Tech News Today 303

From The Official TWiT Wiki
Jump to: navigation, search
Tech News Today
Episode 303

Tech News Today 303: You Say SATA, I Say SATA

Kindle cloud reader, wireless data hacked, DARPA goes Mach 20, and more.

Submit and vote on story coverage at


Top Stories

Discussion Stories

  • Apple, publishers conspired against $9.99 Amazon e-books, says lawsuit
    • five major publishers allegedly acted together to increase e-book prices and compel Amazon to abandon its discount sales strategy. That's the gist of a new class action antitrust lawsuit filed in the US District Court for the Northern District of California by the Hagens Berman litigation group.
    • The essence of the claim is that these publishers, in coordination with Apple, conspired to nix the low price e-books that Amazon launched in 2007.
  • Scoop: Sprint to launch cloud services in 4th quarter
    • Sprint Nextel plans to enter the cloud services business in the fourth quarter, an executive told CNET today.
    • Sprint will offer small and medium-size businesses and large corporations "hosted collaboration services" such as software, security applications and Internet hosting, and also will sell its infrastructure as a service, which can be purchased on an on-demand model, according to Paget Alves, head of Sprint's business markets.
    • Sprint is following Verizon Communications, which this year acquired Terremark for $1.4 billion to get into the cloud business, and AT&T, which has partnered with a number of companies to offer similar services

News Fuse




"Just to say – the US shortage of bandwidth is because you have two competing and conflicting standards operating – CDMA and GSM. Most of the rest of the World has just GSM so there is less redundancy and more free spectrum.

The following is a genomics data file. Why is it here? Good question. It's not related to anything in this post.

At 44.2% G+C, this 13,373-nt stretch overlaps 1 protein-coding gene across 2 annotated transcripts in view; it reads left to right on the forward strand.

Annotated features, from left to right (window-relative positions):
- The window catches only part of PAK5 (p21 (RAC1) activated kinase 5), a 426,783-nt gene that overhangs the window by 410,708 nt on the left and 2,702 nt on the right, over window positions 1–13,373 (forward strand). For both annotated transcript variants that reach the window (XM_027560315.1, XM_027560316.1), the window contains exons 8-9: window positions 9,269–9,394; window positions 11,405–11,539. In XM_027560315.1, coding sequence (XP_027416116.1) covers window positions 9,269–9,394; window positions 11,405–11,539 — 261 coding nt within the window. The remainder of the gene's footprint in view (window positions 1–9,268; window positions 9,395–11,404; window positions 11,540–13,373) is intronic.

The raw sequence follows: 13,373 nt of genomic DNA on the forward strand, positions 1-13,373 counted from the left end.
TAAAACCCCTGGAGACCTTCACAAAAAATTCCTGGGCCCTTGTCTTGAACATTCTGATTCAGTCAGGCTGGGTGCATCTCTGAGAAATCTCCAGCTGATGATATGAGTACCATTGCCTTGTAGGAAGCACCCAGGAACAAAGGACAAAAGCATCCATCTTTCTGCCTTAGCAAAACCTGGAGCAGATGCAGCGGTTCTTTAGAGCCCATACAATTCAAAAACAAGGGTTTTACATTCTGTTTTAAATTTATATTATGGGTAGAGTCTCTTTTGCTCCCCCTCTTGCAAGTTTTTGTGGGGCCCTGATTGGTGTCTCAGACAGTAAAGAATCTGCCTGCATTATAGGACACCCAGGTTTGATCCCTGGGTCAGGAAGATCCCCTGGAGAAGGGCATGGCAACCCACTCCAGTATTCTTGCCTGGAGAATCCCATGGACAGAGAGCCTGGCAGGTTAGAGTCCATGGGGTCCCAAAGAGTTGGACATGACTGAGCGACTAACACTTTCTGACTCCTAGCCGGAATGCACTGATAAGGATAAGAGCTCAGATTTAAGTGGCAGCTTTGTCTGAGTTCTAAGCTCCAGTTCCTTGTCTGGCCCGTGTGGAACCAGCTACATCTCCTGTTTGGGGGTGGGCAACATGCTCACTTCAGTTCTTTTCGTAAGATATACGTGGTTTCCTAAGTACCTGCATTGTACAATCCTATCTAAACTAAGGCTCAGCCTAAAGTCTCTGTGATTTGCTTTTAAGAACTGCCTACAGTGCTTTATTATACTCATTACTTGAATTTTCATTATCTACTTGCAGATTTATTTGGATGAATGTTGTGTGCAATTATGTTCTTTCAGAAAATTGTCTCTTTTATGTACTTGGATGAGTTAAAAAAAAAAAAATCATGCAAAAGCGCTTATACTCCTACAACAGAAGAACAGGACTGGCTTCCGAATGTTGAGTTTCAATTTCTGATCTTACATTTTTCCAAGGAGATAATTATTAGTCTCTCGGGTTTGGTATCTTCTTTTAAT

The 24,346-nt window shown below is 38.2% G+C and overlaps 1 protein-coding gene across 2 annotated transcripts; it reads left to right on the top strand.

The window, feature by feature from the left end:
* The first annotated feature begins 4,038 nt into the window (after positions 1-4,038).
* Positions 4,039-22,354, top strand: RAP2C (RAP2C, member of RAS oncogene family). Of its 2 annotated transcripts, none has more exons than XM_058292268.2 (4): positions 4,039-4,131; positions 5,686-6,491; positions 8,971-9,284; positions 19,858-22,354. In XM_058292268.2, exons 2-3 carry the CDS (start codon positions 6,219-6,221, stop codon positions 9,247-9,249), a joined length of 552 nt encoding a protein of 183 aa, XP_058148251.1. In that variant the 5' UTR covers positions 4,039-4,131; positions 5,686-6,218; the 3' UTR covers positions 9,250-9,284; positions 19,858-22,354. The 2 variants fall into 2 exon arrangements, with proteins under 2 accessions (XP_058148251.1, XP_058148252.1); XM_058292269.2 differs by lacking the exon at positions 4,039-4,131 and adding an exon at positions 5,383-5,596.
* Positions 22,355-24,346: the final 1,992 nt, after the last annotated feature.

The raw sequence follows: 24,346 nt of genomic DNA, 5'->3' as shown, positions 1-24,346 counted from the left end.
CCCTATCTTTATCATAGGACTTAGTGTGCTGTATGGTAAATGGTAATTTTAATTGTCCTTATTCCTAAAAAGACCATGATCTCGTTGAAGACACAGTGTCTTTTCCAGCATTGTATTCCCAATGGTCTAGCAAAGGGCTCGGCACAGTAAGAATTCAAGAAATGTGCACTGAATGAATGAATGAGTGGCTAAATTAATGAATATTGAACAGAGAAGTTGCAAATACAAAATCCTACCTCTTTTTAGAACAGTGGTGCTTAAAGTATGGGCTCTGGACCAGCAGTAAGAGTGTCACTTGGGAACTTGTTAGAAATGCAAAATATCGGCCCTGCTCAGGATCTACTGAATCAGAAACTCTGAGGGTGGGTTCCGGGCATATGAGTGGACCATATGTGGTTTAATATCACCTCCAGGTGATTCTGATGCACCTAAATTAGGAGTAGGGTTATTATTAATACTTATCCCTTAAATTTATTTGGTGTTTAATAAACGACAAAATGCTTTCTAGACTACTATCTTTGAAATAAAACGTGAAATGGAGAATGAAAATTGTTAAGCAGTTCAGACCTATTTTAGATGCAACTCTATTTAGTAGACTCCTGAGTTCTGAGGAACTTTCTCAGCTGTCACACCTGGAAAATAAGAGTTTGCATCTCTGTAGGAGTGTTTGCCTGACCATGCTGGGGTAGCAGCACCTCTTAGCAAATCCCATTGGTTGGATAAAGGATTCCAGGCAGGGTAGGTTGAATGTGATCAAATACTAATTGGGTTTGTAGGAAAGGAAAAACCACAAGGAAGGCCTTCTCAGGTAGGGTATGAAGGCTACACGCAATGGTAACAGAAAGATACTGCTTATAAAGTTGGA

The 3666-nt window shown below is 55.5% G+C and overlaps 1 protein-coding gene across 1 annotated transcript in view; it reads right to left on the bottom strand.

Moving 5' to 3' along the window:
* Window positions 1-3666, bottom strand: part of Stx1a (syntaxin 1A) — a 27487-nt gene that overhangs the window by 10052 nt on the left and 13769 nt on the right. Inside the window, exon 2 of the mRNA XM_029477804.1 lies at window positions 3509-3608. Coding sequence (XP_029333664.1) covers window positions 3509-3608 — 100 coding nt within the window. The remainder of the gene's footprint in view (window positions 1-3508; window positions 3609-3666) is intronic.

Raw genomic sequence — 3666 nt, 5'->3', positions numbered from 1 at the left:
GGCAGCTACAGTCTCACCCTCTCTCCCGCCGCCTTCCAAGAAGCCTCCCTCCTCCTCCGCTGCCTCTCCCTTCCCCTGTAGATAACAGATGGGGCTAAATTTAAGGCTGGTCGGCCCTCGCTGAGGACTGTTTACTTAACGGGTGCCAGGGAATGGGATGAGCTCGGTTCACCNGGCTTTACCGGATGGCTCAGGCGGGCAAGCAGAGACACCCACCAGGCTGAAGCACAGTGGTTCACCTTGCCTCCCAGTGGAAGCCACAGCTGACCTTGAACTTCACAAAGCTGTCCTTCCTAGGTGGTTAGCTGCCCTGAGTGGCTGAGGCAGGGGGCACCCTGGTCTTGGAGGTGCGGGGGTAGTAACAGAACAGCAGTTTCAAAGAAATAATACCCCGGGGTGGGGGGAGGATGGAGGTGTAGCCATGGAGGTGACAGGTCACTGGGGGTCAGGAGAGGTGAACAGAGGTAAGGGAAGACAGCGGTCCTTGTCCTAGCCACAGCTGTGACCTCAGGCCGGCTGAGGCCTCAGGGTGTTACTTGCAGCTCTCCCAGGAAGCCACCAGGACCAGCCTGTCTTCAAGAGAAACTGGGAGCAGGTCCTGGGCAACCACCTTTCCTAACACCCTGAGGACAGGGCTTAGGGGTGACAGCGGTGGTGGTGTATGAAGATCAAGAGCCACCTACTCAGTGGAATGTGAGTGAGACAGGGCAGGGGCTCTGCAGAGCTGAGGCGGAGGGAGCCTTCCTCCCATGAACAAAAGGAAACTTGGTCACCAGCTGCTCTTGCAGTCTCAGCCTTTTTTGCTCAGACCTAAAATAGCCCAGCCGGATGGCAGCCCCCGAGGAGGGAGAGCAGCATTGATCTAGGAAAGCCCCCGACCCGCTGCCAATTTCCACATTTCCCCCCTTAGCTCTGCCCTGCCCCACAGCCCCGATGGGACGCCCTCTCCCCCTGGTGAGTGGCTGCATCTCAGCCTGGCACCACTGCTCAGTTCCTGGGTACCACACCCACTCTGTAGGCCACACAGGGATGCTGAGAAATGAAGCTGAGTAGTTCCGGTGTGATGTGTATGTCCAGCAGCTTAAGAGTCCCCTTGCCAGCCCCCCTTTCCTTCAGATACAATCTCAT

Regards, Alex"


Many many years ago I was trained as a radio traffic analyst by the U.S. Army. Without knowing anything at all about the actual context of a message, you would be amazed how much you can ascertain about an established or ad hoc communications network just by looking at who sent a message to whom, where it was sent from and received, and the time and frequency (how often, not radio frequency) of the transmissions.

In my day the analysis was performed by people. In these times, a reasonably fast computer with the appropriate algorithm would be able to spec out a communications web in a very short time. If you can identify just one person from this web as a participant in the riots, you would know who his friends are and where and when they talked to each other.

All this without needing to know what was actually in any of the messages.

Love the show,





  • ad times: :35-:45 and 14:23-15:42

Production Information

  • Edited by: Jason
  • Notes:
Info.png This area is for use by TWiT staff only. Please do not add or edit any content within this section.